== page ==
God has given us another opportunity—they just keep coming! Right now what we need most is wisdom and discernment, however, as this opportunity could be for good or ill.
We have a strong commitment to reproducibility or sustainability in all of our endeavors, whichever is most appropriate and both if possible. These are not merely abstract ideas but represent lessons hard-learned by predecessors in the mission of God, which we take to heart with thankfulness for the insight of experience. In most contexts, these guiding principles translate into extreme caution about simply pumping money into a situation, whether in the form of buildings or charity or salaries.
Our micro-loan ministry, for example, is built around the idea that just giving money to those with limited capital resources is not nearly as sustainable or empowering as a cycling loan program. Likewise, raising money to build a modest library facility and staff it with modest salaries is not nearly as reproducible or sustainable as pooling community and state resources and committing to the frustrating labor of promoting volunteerism. You get the idea.
Recently, we were approached by a very poor community just in the beginning phases of settlement. Having visited them on the far southern outskirts of the city, we can confirm that this is what organized urban poverty looks like—it's the real deal. There is no electricity, no running water, and certainly no sewage. One family has just bricked in the first permanent dwelling of the community; the rest are of brick or block stacked like walls but lacking concrete or mortar (yes, this is a seismically active area). They are organized, legally legitimate (in terms of municipal recognition of the right to their plots), and motivated. They have business meetings every Sunday (their day off work) and often spend that day doing community work projects. Most recently they have been placing large boulders that will be the foundation for a road that they envision coming right by their area.
Having heard about ICDU, they approached us regarding the possibility of help building a water repository. In neighborhoods such as this one, it is many years before any connection is established to the city's waterworks. Instead, small tanker trucks go from barrio to barrio filling repositories. The communities are then in charge of their own distribution systems, whether jug or local plumbing. Once they proved their intent by providing us a detailed budget of building materials (they proposed to pay for labor and asked for help with materials), we jumped at the opportunity to meet them and assess the situation. At that first meeting, we mentioned two possibilities for help--a gift or an interest-free loan--and left them to consider that input while we decided what seemed best from ICDU's perspective. As soon as we had decided that a loan would be better on many counts, we received word from the community that most families did not expect to have the extra income to pay a monthly loan quota and, therefore, did not want to commit to such.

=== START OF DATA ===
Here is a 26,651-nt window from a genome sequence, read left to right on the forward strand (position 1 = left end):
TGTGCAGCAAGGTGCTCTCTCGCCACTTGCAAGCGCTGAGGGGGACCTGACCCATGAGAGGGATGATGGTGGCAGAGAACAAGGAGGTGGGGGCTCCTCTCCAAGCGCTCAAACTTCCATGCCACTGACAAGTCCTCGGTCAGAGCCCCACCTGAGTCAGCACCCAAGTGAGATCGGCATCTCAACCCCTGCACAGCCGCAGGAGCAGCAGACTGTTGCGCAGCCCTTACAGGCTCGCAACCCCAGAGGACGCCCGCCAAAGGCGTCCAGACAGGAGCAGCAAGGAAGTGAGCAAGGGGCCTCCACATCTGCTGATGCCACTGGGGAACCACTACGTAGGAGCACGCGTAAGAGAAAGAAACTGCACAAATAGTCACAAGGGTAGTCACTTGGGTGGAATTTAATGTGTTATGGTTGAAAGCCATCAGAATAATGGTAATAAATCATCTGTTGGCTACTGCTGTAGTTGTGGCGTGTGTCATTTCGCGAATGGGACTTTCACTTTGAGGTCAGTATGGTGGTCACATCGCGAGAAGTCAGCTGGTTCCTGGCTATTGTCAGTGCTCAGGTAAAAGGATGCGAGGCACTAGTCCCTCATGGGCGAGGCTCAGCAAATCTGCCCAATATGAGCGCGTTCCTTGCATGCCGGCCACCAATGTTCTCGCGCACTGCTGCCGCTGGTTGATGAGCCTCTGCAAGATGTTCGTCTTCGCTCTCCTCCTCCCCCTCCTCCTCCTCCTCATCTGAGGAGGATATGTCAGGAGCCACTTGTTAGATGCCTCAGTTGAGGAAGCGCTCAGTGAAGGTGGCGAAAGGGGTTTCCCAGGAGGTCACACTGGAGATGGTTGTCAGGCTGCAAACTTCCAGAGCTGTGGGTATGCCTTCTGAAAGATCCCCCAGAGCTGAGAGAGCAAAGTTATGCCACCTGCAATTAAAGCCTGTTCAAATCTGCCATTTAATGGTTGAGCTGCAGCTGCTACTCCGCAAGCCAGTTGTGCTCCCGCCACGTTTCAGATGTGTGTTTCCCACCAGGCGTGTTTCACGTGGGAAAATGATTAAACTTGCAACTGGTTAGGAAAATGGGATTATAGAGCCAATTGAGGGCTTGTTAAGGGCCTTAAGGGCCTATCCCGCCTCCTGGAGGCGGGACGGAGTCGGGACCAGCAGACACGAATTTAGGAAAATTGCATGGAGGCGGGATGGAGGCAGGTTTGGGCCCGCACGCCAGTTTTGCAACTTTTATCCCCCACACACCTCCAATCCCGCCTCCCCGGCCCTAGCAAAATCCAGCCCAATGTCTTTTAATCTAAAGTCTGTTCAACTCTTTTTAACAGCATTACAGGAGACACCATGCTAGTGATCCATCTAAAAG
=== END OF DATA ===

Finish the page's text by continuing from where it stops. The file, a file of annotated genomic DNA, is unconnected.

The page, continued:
So, we are currently in the process of deciding what to do. Their financial reality is a harder one than most of us would begin to imagine, and there really is no possibility of skimping and saving here and there for most of them. A water well is not income-generating like small-business loans, and it is not as though a family can choose to not rent that movie this week or just stay home for supper that night--nonessential expenses aren't part of the equation. On one hand it's very difficult to leave them without a supply of potable water when we do have the means to help. And there is something undeniably godly about the grace of a pure gift. On the other hand, just giving money is neither sustainable urban development nor a healthy basis for a relationship. We may have the means to gift them or even ten communities like them with a well, but doling out cash isn't a long-term plan for addressing water needs in these communities. And the patron-client relationship, which echos loudly from the haciendas of not-so-distant history, is fraught with complications we need to avoid; not to mention all the other problems that come with being an ATM (dependency, false expectations, corrupt motives for relationship, etc.). This is a tough decision, and it is likely that, as usual, there isn't a single right answer. We pray for God's help in this as in all things. Please join us.